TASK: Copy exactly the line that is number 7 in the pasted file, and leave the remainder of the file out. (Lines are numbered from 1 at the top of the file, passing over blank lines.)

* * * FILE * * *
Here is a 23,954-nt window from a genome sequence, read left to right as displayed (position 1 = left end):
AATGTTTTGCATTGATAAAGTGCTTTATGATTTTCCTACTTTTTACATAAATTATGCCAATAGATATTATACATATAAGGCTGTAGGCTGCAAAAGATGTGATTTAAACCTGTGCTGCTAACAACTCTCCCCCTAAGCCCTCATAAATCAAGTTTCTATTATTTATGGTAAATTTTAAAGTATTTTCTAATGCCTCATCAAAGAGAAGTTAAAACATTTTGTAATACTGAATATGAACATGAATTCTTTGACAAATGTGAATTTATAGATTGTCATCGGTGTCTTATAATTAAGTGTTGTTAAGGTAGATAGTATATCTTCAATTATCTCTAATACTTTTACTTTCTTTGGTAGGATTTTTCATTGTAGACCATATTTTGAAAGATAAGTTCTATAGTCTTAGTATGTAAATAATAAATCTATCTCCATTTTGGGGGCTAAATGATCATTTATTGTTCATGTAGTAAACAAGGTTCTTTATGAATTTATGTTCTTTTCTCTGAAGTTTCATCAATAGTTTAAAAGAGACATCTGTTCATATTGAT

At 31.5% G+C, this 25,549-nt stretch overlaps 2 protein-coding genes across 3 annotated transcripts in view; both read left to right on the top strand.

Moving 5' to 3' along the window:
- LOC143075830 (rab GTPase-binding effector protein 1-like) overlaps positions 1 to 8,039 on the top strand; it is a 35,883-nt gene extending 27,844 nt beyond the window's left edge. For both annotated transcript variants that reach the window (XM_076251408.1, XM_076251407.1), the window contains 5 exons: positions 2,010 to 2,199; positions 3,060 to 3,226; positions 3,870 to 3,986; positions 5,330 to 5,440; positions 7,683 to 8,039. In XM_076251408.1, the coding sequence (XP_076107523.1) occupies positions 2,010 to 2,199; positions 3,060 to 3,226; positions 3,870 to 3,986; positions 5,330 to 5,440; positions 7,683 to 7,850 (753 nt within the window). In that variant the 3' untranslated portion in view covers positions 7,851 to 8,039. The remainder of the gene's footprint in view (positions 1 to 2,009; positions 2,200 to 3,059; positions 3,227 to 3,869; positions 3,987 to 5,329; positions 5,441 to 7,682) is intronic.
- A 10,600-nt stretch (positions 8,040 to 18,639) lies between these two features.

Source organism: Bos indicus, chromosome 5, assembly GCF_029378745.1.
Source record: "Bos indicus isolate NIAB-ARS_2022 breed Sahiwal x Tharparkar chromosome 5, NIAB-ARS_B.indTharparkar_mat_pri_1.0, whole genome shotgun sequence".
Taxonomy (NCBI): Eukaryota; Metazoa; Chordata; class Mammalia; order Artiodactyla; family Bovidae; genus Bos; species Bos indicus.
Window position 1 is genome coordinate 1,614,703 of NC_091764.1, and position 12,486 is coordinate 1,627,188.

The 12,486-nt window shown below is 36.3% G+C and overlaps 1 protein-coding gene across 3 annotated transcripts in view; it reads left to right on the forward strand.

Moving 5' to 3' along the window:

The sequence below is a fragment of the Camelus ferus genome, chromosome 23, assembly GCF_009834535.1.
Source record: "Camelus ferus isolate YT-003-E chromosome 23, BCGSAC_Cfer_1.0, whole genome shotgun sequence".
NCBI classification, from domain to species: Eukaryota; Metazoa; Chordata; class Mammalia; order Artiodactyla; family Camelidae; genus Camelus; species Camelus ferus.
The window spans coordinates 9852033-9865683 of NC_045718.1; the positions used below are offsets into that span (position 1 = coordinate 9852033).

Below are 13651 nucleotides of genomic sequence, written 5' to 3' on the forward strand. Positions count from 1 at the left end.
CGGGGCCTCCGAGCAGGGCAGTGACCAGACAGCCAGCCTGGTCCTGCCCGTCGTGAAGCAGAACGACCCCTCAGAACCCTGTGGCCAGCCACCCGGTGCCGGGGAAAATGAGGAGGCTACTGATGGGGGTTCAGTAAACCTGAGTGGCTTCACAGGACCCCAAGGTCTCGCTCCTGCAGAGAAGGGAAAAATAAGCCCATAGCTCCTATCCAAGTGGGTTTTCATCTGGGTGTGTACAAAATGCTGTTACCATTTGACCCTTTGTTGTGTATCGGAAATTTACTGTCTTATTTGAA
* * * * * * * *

Source organism: Bos indicus, chromosome 5, assembly GCF_029378745.1.